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Suppositions: On the Nature of Ratios

It should seem, upon spending time in the Word, that there are numerous sins which are clearly defined. Relax, I am not about to start an exposition on interpreting which sins are clear or what actions could be argued as “more ambiguously prohibited.” The topic at hand is a dichotomy of perceived severity.

How often have you heard people say that murder or child abuse is the worst sin? These are common utterances, but we can also recall occasions when a contradictory idea is brought up: that God does not see any one sin as worse than another.

Is this even Biblical? I always had assumed so, but upon doing some research I could not actually find a verse which explicitly suggests that all sins are equal in God’s eyes.

The closest thing to this notion is that if you break any of the laws, no matter the “severity,” you are a transgressor, and thus, a sinner. But the Bible seems not to speak on the perceived severity of different sins from God’s perspective.

So why this natural inclination towards such ideas? I think it is because we are more intuitive about who God is than we realize. God reveals himself to us in mysterious ways. I suspect that despite the Bible’s silence on the issue, most of us would still have an unavoidable tendency to see God in a less discriminatory light when it comes to evaluating sins. A sin is a sin, and we all fall short of the glory of God.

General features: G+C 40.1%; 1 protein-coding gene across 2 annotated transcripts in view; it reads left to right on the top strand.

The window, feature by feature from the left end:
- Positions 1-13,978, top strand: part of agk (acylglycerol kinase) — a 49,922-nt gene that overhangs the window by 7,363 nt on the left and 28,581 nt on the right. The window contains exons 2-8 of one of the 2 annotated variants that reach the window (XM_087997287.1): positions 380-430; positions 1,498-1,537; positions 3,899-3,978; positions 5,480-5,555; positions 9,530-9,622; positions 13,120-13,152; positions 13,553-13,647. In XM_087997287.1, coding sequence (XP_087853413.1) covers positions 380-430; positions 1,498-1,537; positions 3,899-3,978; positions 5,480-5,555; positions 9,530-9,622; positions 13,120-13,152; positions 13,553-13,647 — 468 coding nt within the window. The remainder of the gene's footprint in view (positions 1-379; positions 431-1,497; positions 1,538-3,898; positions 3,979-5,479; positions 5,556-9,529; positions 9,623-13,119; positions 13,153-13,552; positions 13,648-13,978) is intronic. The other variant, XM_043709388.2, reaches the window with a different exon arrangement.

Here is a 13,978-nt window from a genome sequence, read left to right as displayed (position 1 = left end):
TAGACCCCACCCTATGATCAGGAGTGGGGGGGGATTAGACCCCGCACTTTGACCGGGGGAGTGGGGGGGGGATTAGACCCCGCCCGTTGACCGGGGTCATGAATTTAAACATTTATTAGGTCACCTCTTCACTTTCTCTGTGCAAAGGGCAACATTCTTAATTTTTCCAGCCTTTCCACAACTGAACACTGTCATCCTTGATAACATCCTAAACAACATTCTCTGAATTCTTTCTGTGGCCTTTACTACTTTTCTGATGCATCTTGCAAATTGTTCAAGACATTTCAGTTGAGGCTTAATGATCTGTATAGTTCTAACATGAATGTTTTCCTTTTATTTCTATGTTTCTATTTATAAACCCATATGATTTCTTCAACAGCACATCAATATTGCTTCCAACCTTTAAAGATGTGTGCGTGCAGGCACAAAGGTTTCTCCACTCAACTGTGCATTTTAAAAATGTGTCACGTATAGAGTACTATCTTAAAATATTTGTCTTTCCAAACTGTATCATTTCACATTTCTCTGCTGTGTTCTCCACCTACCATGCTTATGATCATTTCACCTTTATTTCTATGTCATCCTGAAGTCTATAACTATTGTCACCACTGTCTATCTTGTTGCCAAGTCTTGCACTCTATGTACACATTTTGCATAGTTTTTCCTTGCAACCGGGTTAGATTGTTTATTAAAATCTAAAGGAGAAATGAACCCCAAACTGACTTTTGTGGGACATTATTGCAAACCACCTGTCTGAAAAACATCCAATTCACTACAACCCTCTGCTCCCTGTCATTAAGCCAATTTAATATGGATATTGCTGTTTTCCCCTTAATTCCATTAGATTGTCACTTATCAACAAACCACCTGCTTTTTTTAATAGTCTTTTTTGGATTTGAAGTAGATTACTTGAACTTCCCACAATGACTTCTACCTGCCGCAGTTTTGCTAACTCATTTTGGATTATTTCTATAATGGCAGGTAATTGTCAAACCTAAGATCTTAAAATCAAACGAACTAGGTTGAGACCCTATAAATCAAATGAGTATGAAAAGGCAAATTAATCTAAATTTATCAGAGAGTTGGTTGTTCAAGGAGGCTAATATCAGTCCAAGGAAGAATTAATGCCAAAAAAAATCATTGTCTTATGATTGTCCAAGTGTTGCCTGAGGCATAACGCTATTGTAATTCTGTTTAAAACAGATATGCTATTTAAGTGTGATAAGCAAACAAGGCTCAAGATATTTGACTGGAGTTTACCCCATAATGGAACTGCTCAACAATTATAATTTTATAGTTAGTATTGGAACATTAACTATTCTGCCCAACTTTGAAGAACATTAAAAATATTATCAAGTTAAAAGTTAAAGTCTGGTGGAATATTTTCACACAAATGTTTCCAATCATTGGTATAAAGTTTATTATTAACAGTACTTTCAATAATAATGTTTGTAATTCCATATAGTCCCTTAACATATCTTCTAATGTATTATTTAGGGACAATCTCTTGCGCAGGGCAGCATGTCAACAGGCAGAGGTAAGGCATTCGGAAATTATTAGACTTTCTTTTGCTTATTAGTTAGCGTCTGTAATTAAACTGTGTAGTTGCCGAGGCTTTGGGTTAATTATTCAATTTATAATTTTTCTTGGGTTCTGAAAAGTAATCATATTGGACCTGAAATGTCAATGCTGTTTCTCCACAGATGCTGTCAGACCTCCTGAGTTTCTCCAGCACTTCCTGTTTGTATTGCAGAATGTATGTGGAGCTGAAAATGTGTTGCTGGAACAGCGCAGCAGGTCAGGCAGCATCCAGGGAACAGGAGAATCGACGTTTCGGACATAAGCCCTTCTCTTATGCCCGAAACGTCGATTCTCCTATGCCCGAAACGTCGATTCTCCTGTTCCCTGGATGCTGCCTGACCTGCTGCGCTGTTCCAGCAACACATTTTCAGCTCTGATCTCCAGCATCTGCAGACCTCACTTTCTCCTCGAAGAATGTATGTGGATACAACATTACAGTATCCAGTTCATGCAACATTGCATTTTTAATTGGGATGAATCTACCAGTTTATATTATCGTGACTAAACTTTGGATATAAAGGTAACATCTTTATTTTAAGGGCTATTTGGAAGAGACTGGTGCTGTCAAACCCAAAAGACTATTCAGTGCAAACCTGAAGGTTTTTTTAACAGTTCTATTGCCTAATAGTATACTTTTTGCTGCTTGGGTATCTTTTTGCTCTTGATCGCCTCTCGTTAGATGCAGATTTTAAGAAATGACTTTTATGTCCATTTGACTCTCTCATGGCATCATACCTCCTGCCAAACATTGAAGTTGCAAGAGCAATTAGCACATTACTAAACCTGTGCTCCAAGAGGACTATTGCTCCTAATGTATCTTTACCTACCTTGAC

I suggest that this dichotomy can be explained through looking at God’s general revelation to us.

There happens to be an elementary mathematical concept—one which we are all very familiar with. Elementary fractions. When calculating a fraction, a bigger result represents a greater difference between the numbers, whereas a smaller result means that the numbers are close in relative value.

So what does this have to do with sin, God and us? As finite creatures, all of our thoughts are limited, for the most part, to finite concepts. We have thoughts about the notion of infinity, and we use it regularly in mathematics, but no one can really imagine its true expanse.

Contrary to us, God has infinite qualities. His knowledge, goodness and presence are all infinite. So, what happens when you divide infinity by a finite number? The answer is infinity. The number could be ten or ten billion, and the ratio would still describe an infinite difference.

We can relate this to knowledge, something relatively quantifiable. No matter who we are, compared to God’s infinite knowledge, the ratio is still an infinite magnitude of difference.

This levels the field quite a bit.

This means that no matter how much knowledge anyone possesses, it makes no difference to God. This same concept can be applied to someone’s relative amount of goodness, lack of sin or marriage to sin. From God’s perspective of infinite goodness, we are all sinners.

An infinite amount of disparity exists between any goodness we perceive and the actual depth of God’s unbounded goodness.

Because we are to look to God to find who we are, this leaves no room to compare ourselves to others. Again, we are all just sinners who need God’s grace. No matter what we struggle with or the severity of the sins we have committed, God just wants us to look to and rely upon Him to save us.

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